• Loans for business operations/expenses lost because of disaster
    1. 75% small business
    2. 75% for non profit
    3. nonprofit still MAY be eligible for this program
    4. Terms up to 30 years
      1. 12 months instead of 4 months
      2. Use for payroll, other bills would have if disaster hadn’t occurred
  • Can’t refi loans with the $
  1. Business operations is what the money can only be used for
  1. Eligibility
    1. Some businesses not eligible
    2. Ag businesses are eligible
  • Have to qualify as a small business
  1. Look at loan history – not like other loan decisions – still will pull credit reports, and repayment history, FICO scores – to ensure business in a healthy state would have been able to pay bills
  2. Recommend business pull personal credit report to make sure nothing derogatory on it and correct what you can if there is anything on there.
  3. If asking for more than $25k, will look for collateral
  4. System is running a little bit slow with so many applying. SBA is working on increasing capacity. Expect experience to improve.
  5. Can decline loan w/o adverse impact.
  6. Even if have existing disaster loan, can qualify again for this disaster
    1. No limit for disaster loan limits like regular SBA loans
  7. $2 million dollar total limit per person no matter how many businesses you own.

The Illinois Manufacturers Association will match industrial companies that are prepared to shift production to items such as masks and ventilators with buyers and help them navigate often onerous federal rules. IMA President Mark Denzler cited several examples of connections and conversions that already have occurred, with one liquor producer now making hand sanitizer, a plastics company working with Argonne National Lab to make test kits, a dozen firms interested in producing ventilators and a clothing manufacturer that’s ready to switch from garments to masks. Firms that are interested in producing or donating products should go to IMA’s website.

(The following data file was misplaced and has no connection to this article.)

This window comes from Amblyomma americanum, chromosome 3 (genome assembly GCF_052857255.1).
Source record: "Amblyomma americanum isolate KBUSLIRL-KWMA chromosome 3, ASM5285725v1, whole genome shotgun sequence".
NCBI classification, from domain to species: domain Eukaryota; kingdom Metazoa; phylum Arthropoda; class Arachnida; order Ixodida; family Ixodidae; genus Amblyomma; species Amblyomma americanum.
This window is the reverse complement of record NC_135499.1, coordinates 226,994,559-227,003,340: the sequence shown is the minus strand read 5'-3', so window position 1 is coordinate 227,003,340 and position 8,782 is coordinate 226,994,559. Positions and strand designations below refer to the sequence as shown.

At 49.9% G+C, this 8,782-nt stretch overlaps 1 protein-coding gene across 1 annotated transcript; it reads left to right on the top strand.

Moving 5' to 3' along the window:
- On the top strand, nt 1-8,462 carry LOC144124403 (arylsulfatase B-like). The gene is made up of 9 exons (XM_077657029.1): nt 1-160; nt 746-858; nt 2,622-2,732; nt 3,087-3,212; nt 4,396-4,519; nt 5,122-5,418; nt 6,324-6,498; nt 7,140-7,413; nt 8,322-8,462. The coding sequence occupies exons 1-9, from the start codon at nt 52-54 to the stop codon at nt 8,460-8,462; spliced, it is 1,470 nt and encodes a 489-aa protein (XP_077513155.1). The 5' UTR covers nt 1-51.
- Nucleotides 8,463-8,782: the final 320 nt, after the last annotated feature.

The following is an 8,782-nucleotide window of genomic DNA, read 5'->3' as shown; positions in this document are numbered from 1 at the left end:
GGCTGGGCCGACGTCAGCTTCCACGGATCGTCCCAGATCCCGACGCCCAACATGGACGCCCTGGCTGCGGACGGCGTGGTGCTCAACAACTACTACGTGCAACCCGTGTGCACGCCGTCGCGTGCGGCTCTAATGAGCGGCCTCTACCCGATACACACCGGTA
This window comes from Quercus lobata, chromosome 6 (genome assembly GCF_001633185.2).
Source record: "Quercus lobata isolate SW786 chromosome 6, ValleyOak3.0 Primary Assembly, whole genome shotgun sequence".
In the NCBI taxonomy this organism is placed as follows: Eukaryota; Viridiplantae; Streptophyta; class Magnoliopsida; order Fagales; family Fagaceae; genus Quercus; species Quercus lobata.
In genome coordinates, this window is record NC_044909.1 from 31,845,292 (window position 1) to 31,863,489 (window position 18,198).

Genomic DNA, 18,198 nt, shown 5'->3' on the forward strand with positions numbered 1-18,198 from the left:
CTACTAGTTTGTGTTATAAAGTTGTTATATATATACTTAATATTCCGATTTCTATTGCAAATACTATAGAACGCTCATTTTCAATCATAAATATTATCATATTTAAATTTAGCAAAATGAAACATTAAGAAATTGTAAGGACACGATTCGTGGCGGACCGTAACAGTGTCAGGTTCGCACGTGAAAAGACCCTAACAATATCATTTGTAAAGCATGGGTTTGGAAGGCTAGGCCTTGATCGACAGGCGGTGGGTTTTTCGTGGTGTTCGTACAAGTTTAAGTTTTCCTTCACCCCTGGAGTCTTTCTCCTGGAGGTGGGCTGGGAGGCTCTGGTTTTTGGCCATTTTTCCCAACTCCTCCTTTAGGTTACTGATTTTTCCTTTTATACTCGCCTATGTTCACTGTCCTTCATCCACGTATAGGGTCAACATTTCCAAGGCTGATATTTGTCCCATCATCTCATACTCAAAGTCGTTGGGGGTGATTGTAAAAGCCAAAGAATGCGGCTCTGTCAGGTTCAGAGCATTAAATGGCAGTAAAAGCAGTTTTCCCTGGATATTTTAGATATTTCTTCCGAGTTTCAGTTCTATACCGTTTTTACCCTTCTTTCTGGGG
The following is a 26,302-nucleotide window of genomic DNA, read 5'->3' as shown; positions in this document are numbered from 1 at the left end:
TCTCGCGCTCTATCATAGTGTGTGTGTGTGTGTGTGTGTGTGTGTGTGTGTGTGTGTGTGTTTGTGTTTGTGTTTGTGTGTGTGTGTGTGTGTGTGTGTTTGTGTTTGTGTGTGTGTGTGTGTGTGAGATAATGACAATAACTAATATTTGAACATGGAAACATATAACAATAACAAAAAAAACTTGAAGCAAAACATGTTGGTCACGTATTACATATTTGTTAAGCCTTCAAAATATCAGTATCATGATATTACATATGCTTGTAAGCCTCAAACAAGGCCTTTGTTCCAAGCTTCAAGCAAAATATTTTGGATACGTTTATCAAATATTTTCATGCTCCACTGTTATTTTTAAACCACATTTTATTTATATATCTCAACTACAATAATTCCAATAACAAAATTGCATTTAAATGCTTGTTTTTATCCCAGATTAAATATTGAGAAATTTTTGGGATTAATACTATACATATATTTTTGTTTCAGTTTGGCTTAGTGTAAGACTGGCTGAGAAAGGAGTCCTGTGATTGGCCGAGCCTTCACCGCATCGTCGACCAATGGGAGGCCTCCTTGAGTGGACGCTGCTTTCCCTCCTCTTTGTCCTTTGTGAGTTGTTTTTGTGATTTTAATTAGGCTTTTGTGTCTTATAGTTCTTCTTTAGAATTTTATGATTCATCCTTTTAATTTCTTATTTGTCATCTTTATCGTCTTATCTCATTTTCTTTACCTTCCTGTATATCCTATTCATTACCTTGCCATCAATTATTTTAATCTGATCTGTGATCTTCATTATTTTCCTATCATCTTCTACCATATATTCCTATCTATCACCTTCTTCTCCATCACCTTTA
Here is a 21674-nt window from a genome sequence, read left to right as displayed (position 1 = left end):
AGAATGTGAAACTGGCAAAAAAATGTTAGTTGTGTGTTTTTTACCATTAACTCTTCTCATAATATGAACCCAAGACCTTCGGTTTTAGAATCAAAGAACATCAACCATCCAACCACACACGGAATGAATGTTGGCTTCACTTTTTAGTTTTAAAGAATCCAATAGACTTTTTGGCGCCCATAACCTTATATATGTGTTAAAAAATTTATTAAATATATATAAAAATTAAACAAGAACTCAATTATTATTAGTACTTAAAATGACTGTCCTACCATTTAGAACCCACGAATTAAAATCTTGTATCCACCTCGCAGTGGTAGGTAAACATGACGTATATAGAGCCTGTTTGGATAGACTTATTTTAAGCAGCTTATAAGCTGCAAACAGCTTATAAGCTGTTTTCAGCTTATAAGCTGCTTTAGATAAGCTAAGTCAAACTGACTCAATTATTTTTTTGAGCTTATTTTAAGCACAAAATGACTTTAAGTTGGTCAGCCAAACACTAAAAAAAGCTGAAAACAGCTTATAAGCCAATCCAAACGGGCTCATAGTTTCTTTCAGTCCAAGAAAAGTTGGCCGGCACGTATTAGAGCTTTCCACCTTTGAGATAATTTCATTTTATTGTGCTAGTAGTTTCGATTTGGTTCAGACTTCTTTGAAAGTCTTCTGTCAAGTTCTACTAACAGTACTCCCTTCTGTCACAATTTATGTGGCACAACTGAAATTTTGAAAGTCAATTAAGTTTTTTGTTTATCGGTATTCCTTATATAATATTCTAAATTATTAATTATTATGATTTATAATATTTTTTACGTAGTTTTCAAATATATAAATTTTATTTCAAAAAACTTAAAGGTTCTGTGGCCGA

A note from Illinois Department of Employment Services from our friends at the Workforce Center of Will County: In order to protect everyone through social distancing, IDES offices are closed to the public until further notice. you can file an unemployment claim online using the link below, or by calling the toll-free number listed below. You may also use this number for questions about Unemployment Insurance.


In an effort to prevent the U.S. economy from spiraling into a depression, the Federal Reserve launched an unprecedented effort to keep money flowing to companies, small businesses, households and even cities, who are facing an economic crisis that threatens to surpass the Great Recession.

Finally, a reminder form the office of Senator McGuire: DCEO is pleased to announce the release of three Notice of Funding Opportunities (NOFOs) for grants using funds from the Rebuild Illinois capital plan. These NOFOs will provide investment opportunities in public infrastructure and economic development. The $80 million investment will offer communities throughout Illinois the opportunity to repair crumbling infrastructure and prepare sites for new development while creating new job opportunities. For a description of these grants, visit Attached are Q&A documents that can be used to address questions interested entities may have. Also, please note that any entity interested in applying for grant funds from the State must be Grant Accountability and Transparency Act (GATA) pre-certified.


HR 6201 summary Families First Coronavirus Response Act

Rebuild Public Infrastructure NOFO QA

Rebuild Regional Econ Dev NOFO QA

Rebuild Shovel Ready NOFO QA


SBA Loan Slides